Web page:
For a variety of reasons both controllable and uncontrollable, Type 2 diabetes has become increasingly prevalent in the U.S. In combination with the Type 1 variety, the disease affects the lives and health of approximately 26 million Americans. About two-thirds of this population is either obese or overweight.
Most diabetics are able to control their symptoms through the use of glucose monitoring, insulin, medications and changes in lifestyle. But health researchers recently made an exciting announcement about diabetes treatment as a byproduct of bariatric surgery. It seems that gastric bypass surgery and other weight-loss surgeries are often a successful means of helping patients control their diabetes as well as lose weight.
Although obesity and diabetes do not always go hand in hand, being overweight or obese significantly increases a person’s risk of developing Type 2 diabetes. Obesity is also a contributing factor to high cholesterol and high blood pressure.
Bariatric surgery can help control Type 2 diabetes by promoting weight loss. But amazingly, some patients who needed to take insulin prior to the surgery have been able to stop using it within a few days after the procedure.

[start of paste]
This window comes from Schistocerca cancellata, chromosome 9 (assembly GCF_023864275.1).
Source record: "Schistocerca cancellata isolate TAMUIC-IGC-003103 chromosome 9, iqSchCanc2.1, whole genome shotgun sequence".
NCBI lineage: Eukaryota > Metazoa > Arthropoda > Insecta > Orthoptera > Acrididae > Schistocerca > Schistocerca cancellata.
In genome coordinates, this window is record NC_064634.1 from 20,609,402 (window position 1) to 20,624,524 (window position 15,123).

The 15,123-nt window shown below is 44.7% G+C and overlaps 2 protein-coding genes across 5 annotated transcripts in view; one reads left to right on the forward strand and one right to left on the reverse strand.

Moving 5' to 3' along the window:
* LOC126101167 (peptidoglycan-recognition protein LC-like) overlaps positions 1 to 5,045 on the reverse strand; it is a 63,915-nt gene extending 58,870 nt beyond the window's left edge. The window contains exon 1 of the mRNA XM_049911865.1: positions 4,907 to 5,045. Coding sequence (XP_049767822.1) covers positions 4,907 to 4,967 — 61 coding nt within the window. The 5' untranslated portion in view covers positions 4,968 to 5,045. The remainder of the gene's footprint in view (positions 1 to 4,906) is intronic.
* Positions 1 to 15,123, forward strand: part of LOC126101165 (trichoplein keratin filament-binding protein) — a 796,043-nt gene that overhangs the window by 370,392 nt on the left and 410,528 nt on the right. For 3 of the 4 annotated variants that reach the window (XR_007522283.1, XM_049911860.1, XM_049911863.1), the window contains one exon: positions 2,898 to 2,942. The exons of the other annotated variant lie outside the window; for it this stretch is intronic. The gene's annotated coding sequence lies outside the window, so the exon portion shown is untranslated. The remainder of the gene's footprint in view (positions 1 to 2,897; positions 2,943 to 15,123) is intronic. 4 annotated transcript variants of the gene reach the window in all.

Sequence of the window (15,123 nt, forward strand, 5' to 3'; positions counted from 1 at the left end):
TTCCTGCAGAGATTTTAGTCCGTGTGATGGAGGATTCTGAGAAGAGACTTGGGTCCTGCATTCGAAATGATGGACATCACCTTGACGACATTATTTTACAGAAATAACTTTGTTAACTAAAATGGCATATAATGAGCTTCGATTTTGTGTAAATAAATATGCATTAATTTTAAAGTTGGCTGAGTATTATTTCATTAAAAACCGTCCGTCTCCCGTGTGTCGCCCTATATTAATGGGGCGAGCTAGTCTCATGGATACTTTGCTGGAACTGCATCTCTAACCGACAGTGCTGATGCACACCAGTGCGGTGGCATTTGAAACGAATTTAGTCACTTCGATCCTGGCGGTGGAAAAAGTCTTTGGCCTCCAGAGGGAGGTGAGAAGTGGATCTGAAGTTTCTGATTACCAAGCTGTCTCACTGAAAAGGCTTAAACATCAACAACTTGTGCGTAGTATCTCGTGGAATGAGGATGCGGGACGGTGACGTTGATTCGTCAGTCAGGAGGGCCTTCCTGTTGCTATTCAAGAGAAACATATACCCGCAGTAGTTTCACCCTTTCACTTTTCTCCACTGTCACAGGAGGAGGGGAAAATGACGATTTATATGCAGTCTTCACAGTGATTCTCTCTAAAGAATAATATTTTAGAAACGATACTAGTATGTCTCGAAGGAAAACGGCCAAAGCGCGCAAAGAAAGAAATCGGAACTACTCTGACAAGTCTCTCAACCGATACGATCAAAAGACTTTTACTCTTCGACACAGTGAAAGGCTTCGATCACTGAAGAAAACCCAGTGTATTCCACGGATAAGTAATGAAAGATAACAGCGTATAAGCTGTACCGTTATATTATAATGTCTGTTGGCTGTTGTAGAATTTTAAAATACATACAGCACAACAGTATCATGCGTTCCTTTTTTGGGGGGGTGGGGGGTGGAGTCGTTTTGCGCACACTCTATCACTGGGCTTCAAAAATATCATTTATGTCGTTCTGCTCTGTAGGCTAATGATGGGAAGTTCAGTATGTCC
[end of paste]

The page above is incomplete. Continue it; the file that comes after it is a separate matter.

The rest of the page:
The relationship between weight-loss surgery and diabetes care was first noted several years ago. But researchers who saw health improvement in surgery patients after one year wanted to see if those benefits would remain three years or more after weight-loss surgery. Apparently, the three-year results are more promising than initial results suggested.
Bariatric surgery may not be right for everyone. It is also important to realize that patients must be willing to make major lifestyle changes in order for the weight loss to be effective long-term. But among Americans who are strong candidates for bariatric surgery and suffer from diabetes, the surgery could be a literal lifesaver.
Source: The Associated Press, “Surgery Gives Long-Term Help For Obese Diabetics,” Marilynn Marchione, March 31, 2014